Here we go!
Therefore, the kingdom of heaven is like a king who wanted to settle accounts with his servants. As he began the settlement, a man who owed him ten thousand bags of gold was brought to him. Since he was not able to pay, the master ordered that he and his wife and his children and all that he had be sold to repay the debt.
At this the servant fell on his knees before him. ‘Be patient with me,’ he begged, ‘and I will pay back everything.’ The servant’s master took pity on him, canceled the debt and let him go.
But when that servant went out, he found one of his fellow servants who owed
him a hundred silver coins. He grabbed him and began to choke him. ‘Pay back
what you owe me!’ he demanded.
His fellow servant fell to his knees and begged him, ‘Be patient with me, and I will pay it back.’
But he refused. Instead, he went off and had the man thrown into prison until he could pay the debt. When the other servants saw what had happened, they were outraged and went and told their master everything that had happened.
Then the master called the servant in. ‘You wicked servant,’ he said, ‘I canceled all that debt of yours because you begged me to. Shouldn’t you have had mercy on your fellow servant just as I had on you?’
In anger his master handed him over to the jailers to be tortured, until he should pay back all he owed. This is how my heavenly Father will treat each of you unless you forgive your brother or sister from your heart. (Matt. 18:23-35)
In Matthew 18, Jesus calls a little child whose humility demonstrates what is essential for greatness in heaven. He denounces those who would cause these "little ones" to sin and how if any part of you causes you to sin, get rid of it. He continues with "See that you do not look down on one of these little ones," and how their angels in heaven are always watchful. He tells a parable about a man who diligently searches for one sheep who has wandered off from the flock, and how His Father is "not willing that any of these little ones should be lost."
Wow. Children, who are the weakest members of any society, have a special place in Jesus' heart. Their love and faith brings a smile to the Father's heart, and they become a model for us. Jesus then starts to teach about if a brother sins against you, what are you to do? Most people do not have that child-like humility, and if we want to serve Him, forgiveness must be part of our daily lives. Listen to Jesus' plan of restoration:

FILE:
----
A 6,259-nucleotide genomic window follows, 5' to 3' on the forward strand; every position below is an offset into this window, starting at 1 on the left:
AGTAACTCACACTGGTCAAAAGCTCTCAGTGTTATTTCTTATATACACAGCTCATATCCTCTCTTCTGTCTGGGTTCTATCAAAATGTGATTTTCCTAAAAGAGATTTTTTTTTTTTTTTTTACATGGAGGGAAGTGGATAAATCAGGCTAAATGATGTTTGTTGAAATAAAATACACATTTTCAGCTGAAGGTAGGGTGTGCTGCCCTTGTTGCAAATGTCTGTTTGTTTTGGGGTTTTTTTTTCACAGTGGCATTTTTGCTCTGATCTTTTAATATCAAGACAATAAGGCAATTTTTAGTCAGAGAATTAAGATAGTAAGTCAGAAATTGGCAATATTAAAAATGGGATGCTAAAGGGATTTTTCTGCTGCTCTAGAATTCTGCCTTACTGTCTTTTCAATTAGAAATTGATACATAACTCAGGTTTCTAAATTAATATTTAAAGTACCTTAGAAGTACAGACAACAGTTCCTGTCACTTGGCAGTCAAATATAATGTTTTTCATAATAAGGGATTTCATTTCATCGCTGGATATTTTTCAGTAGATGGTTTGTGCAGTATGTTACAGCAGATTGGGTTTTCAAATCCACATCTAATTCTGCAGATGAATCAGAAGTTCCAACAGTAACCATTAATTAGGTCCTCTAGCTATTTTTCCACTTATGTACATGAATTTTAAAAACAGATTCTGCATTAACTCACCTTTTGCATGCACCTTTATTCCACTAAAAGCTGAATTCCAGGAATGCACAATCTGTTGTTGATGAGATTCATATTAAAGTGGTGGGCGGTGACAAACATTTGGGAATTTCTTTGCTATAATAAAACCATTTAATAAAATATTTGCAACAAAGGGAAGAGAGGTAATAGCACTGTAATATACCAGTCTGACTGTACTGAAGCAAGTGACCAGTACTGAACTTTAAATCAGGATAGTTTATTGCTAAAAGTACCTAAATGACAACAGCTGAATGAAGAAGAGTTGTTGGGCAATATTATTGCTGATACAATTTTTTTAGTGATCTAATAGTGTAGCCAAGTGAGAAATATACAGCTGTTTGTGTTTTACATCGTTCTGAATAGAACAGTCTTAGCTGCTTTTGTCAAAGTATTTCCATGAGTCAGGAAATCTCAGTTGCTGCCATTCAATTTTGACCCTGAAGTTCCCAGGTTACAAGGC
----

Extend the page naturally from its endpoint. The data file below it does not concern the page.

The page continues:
If your brother or sister sins, go and point out their fault, just between the two of you. If they listen to you, you have won them over. But if they will not listen, take one or two others along, so that ‘every matter may be established by the testimony of two or three witnesses.’ If they still refuse to listen, tell it to the church; and if they refuse to listen even to the church, treat them as you would a pagan or a tax collector. (Matthew 18:15-17)
Isn't interesting that if you didn't know Jesus, this sounds like a sanctioned pharisaical action against those who just can't listen to reason. In other words, Jesus is allowing us to kick them to the curb. But how did Jesus treat pagans and tax collectors? He started at the beginning of the faith He was promoting: He loved them in spite of the darkness they were walking in. He modelled a life of faith. He was kind. In other words, He allowed His Father to work in their lives, knowing that a tax collector could become a Matthew and a pagan like a Luke.
We must allow the Spirit to convict people of sin. Our job is to model a life in the Kingdom. But in order to function on a sin-saturated planet, we have to be forgiving, because people are so slow to open their eyes and really see their lives.
We see sin for what it is: it binds, blinds, and confines people. We have to handle the sinner with wisdom and compassion, knowing their soul is in danger. Why? We have the power of God, but it is to be used for the Kingdom, not pridefully, but to warn, love and forgive: